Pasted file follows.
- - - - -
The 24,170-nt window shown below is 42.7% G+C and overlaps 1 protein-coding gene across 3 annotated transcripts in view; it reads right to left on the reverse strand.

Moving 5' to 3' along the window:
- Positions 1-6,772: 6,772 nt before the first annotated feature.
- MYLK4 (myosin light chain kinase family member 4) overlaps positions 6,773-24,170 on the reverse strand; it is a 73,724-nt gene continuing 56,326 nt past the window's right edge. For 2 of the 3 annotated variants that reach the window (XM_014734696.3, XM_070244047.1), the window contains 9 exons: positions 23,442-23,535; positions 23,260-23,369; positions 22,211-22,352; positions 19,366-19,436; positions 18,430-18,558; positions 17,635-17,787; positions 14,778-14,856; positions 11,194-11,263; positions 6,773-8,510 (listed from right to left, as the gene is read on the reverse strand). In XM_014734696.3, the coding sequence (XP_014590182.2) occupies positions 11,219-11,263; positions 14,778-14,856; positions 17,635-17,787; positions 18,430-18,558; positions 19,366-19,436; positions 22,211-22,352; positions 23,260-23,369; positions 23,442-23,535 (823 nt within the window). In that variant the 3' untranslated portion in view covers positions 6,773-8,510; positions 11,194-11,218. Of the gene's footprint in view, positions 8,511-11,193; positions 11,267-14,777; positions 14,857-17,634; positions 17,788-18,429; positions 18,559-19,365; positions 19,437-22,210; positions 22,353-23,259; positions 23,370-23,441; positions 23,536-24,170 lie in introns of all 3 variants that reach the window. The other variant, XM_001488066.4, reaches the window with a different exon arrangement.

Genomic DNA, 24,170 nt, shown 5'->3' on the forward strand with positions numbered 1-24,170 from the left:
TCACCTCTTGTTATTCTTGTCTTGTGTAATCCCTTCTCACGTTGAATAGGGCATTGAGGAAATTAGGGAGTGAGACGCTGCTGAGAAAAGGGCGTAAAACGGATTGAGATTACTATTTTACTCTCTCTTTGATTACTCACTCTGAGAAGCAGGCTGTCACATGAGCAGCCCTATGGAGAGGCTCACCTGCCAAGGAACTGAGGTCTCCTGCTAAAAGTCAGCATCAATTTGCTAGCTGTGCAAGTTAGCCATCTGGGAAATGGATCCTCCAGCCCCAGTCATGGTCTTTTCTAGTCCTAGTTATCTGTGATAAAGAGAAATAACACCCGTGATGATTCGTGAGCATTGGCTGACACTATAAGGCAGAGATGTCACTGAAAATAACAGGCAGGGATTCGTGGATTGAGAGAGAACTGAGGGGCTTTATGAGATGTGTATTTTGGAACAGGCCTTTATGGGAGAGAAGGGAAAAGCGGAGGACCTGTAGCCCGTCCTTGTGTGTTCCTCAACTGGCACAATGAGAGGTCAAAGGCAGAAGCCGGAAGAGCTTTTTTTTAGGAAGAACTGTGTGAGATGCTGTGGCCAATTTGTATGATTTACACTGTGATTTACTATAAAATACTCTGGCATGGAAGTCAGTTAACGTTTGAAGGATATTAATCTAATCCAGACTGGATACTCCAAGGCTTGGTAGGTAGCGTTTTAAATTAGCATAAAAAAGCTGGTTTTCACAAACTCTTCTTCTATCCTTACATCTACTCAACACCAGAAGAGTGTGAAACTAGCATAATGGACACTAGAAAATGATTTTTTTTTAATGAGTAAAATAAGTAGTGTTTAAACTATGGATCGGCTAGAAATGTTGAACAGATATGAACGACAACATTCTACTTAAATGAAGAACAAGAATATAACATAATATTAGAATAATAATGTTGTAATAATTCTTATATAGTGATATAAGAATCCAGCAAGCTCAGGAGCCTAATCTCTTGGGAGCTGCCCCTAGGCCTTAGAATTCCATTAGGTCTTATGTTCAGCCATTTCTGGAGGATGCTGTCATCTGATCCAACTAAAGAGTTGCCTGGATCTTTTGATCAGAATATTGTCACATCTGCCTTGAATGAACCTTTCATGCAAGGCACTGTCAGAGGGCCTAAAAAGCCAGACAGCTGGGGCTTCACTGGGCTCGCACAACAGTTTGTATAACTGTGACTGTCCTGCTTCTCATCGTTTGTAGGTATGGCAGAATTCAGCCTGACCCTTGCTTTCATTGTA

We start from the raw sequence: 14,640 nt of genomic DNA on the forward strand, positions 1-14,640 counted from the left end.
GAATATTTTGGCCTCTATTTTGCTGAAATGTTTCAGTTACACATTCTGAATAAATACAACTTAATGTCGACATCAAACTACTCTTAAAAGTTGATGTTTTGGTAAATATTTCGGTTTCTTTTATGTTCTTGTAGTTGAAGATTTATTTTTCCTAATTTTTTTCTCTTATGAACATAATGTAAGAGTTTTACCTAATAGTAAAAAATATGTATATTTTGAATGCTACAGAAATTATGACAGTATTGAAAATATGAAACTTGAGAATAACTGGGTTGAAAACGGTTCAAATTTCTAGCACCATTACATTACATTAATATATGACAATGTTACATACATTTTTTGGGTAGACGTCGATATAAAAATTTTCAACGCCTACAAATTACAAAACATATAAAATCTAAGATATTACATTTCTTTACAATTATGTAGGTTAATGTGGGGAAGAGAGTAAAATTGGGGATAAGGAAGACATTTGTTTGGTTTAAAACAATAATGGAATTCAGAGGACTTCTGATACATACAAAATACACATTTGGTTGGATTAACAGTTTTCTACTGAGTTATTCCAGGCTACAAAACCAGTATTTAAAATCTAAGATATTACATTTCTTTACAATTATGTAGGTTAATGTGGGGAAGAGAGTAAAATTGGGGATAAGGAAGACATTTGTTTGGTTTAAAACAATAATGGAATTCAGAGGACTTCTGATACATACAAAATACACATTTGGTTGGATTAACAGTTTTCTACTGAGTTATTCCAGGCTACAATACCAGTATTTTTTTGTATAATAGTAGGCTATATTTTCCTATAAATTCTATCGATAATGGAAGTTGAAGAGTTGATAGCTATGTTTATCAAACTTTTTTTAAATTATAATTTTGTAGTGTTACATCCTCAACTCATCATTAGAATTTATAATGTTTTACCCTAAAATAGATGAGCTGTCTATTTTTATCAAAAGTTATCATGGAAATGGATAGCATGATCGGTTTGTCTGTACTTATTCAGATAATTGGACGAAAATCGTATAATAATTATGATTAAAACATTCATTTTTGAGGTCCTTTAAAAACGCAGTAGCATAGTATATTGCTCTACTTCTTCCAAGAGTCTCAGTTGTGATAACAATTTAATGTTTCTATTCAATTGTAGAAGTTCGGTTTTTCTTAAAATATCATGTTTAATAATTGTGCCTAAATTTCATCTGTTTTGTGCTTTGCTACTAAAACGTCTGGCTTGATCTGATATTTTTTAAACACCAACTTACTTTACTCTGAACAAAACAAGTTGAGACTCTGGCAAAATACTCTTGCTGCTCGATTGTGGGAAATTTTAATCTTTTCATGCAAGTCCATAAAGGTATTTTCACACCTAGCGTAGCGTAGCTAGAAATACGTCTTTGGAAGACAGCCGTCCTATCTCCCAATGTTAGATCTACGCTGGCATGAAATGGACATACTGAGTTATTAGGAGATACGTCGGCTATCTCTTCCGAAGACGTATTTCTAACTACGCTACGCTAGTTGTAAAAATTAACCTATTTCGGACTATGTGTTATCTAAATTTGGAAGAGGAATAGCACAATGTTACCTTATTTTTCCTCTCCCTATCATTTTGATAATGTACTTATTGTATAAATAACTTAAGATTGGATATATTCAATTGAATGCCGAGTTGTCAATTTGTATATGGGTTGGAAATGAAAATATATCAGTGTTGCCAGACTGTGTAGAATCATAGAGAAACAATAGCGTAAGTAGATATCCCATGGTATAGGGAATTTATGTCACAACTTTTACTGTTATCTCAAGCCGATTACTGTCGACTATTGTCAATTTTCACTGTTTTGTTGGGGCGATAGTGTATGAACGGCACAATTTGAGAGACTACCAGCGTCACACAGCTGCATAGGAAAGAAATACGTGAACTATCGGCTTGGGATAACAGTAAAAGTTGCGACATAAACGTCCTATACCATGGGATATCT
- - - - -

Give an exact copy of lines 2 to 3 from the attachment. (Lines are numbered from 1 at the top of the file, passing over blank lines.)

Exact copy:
Moving 5' to 3' along the window:
- Positions 1-6,772: 6,772 nt before the first annotated feature.